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Unisys reveals no link to development of controversial Post Office software

IT supplier finds no evidence that it was involved in the development of controversial Post Office software

Unisys said it has completed an internal review of its involvement in the creation and distribution of the Post Office Capture system and has found no evidence that it developed the software.

So far, the Post Office and Unisys have revealed little about the software, but the government is to appoint an IT expert to shed light on the controversial Post Office software, which is being blamed for accounting shortfalls that could have led to wrongful convictions..

Since the Post Office Horizon scandal hit the headlines in January, following ITV’s dramatization of it, former users of the pre-Horizon system, who blame it for accounting shortfalls and even prosecutions in the 1990s, have come forward.

The Post Office have claimed the passage of time and changes to data storage systems since the Post Office separated from Royal Mail Group mean it does not have a complete picture of the Capture system.

But it emerged that IT supplier Unisys was involved in the software’s distribution. When pressed by Computer Weekly, Unisys agreed to investigate its own role.

Now complete, Unisys told Computer Weekly its review has revealed no evidence that is developed the software. A company spokesperson said: “Our review, which has now concluded, has not uncovered any evidence that Unisys was involved in the development of the Capture software at issue.”

In February, Unisys said: “We know the Post Office Horizon issue has drawn significant public attention in the UK, and we empathise with the subpostmasters and their families who have been impacted.

“Given the lengthy time that has passed and difficulty locating documentation from that far back, we are currently unaware of Unisys developing the software at issue. Given the importance of the matter, however, we have launched an investigation.

More details are likely following the government’s plan to announce an IT expert to investigate the software, which was used by former subpostmasters in the 1990s, before the introduction of the controversial Horizon system.

Described by users as a “glorified spreadsheet”, Capture was a standalone software used to computerise accounting in branches. Computer Weekly has copies of the software, which contains Unisys and Post Office logos throughout. Unisys was involved in the distribution of the software to subpostmasters through installing it on PCs, but beyond that its role has been unclear.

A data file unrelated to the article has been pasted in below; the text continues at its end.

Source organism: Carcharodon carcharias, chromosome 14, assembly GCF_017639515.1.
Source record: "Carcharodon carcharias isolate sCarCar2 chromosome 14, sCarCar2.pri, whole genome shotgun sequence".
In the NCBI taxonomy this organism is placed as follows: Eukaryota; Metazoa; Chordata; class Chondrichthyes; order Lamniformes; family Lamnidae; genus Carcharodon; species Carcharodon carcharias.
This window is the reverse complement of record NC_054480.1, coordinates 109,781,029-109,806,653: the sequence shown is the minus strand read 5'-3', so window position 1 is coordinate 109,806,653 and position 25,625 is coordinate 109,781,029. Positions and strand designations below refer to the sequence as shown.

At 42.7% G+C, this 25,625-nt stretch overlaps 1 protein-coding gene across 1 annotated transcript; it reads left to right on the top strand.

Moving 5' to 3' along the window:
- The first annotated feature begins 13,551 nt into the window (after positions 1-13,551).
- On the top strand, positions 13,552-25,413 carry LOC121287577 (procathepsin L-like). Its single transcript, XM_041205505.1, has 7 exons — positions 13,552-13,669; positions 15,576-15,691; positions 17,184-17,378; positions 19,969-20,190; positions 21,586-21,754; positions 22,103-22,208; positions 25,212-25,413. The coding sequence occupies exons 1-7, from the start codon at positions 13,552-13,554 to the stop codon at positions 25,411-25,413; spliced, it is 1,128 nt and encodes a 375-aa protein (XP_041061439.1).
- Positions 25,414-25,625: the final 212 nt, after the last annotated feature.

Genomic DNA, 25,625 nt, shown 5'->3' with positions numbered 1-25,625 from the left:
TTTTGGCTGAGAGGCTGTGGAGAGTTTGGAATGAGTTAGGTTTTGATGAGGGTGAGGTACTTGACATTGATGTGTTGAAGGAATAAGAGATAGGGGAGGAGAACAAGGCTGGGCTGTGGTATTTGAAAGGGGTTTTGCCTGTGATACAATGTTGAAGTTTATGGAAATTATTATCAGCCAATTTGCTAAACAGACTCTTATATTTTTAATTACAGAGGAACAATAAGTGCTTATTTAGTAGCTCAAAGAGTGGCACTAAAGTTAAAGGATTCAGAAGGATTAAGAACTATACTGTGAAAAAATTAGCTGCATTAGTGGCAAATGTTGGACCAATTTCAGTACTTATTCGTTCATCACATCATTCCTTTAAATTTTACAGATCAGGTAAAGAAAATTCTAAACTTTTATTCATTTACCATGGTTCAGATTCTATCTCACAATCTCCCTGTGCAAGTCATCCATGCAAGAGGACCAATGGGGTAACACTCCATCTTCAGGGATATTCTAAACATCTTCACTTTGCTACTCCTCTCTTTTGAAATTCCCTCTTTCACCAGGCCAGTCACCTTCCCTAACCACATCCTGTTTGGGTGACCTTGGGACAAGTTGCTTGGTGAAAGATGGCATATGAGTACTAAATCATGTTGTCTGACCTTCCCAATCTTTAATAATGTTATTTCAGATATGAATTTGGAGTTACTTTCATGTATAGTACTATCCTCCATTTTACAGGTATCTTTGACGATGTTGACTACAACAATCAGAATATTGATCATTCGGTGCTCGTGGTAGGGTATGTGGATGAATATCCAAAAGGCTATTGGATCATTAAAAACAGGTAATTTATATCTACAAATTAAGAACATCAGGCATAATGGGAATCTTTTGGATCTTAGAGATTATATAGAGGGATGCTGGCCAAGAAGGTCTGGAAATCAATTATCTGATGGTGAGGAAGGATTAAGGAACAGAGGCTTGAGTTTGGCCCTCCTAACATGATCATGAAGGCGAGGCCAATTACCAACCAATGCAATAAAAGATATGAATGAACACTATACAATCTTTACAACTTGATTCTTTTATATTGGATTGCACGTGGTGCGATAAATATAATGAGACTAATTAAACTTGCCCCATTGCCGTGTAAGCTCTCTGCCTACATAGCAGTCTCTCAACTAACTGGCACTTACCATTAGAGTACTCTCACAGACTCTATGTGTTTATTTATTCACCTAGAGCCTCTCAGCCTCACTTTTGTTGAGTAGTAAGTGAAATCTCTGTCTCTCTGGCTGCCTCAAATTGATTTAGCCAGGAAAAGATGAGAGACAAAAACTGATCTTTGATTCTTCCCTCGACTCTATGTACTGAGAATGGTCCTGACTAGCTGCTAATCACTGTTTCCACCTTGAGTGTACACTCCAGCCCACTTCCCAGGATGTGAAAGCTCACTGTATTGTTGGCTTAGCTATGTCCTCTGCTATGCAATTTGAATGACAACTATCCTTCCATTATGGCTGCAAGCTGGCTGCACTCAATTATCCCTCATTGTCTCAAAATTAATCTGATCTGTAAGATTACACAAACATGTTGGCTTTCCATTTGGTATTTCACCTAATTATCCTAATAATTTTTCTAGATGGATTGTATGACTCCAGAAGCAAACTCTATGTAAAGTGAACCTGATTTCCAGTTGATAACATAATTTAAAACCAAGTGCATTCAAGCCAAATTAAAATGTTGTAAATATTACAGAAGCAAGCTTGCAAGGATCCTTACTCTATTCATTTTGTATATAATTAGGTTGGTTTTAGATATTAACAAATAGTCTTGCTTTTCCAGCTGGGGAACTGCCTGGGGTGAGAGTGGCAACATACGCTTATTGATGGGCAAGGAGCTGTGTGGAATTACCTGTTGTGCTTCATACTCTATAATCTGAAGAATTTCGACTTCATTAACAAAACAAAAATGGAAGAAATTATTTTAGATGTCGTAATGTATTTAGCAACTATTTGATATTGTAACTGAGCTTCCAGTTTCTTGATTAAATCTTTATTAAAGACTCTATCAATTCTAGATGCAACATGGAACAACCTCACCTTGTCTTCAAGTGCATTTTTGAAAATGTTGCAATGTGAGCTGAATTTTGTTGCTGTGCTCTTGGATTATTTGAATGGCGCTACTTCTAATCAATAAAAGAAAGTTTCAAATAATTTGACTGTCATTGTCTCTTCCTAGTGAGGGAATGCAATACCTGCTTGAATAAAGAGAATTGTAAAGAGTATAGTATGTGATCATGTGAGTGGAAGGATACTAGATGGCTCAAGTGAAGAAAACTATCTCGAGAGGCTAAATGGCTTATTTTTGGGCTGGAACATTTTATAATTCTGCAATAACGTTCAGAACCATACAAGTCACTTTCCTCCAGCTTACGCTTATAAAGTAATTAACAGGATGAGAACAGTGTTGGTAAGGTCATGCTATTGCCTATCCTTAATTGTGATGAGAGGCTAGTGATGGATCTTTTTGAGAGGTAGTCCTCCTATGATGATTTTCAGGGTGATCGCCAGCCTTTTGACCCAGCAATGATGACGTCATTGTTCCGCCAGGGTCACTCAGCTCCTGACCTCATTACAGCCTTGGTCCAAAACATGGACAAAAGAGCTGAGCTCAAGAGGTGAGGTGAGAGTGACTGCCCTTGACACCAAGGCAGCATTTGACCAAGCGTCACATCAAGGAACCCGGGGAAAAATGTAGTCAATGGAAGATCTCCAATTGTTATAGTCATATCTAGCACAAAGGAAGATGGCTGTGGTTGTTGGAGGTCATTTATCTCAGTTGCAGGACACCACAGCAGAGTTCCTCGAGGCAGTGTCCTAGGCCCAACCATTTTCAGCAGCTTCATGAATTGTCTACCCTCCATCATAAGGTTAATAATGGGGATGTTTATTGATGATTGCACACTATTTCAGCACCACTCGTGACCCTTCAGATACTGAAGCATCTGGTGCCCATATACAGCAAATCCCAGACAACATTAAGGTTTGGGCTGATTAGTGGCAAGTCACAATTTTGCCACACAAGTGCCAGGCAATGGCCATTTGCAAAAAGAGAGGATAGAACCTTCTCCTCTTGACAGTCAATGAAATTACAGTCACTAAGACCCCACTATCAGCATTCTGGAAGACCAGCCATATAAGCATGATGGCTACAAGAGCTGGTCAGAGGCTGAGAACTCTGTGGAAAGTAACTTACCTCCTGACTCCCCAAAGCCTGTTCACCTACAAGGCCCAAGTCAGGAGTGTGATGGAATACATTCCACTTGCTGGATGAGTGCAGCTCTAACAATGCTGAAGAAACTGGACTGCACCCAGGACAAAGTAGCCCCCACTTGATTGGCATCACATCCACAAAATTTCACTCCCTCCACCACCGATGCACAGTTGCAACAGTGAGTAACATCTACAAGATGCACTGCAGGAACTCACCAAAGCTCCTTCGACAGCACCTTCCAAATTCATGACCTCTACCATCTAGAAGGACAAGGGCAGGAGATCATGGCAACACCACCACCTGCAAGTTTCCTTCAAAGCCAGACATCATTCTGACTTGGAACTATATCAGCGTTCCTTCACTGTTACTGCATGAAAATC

The government commitment to appoint an expert to investigate Capture, should shed light on the life of the software and its errors.

Jason Coyne, the forensic IT expert who proved the Post Office’s Horizon software was error- and bug-ridden, said he will carry out a similar examination of the organisation’s controversial Capture system if the government requests it.

In January, MP Kevan Jones, who has campaigned for many years for justice for subpostmasters affected by Horizon errors, began looking for answers to why subpostmasters were blamed for unexplained shortfalls that occurred when using Capture. He highlighted evidence that the Post Office knew the system was flawed, but still blamed and even prosecuted subpostmasters when auditors found unexplained accounting shortfalls.

He was contacted by former subpostmasters and revealed their stories. These included former subpoistmasters Steve Marston and Steve Lewis.

Marston was a former subpostmaster in Bury, Lancashire. He was prosecuted in 1996 for theft and false accounting following an unexplained shortfall of nearly £80,000. He said that he had never had any problems using the paper-based accounting system until his branch, which ran from 1973, began using the Capture system

Lewis, a former subpostmaster in South Wales, had worked for the Post Office since 1983, originally as a counter clerk, and was a Post Office auditor for a number of years.

When Capture was replaced by Horizon, a courtesy balance was completed that showed a loss and Lewis was suspended. He lost his business, had to sell his home and suffered mental health issues with related relationship troubles.

The Post Office scandal was first exposed by Computer Weekly in 2009, revealing the stories of seven subpostmasters and the problems they suffered due to accounting software (see timeline of Computer Weekly articles about the scandal below).

Read all Computer Weekly articles about the scandal since 2009

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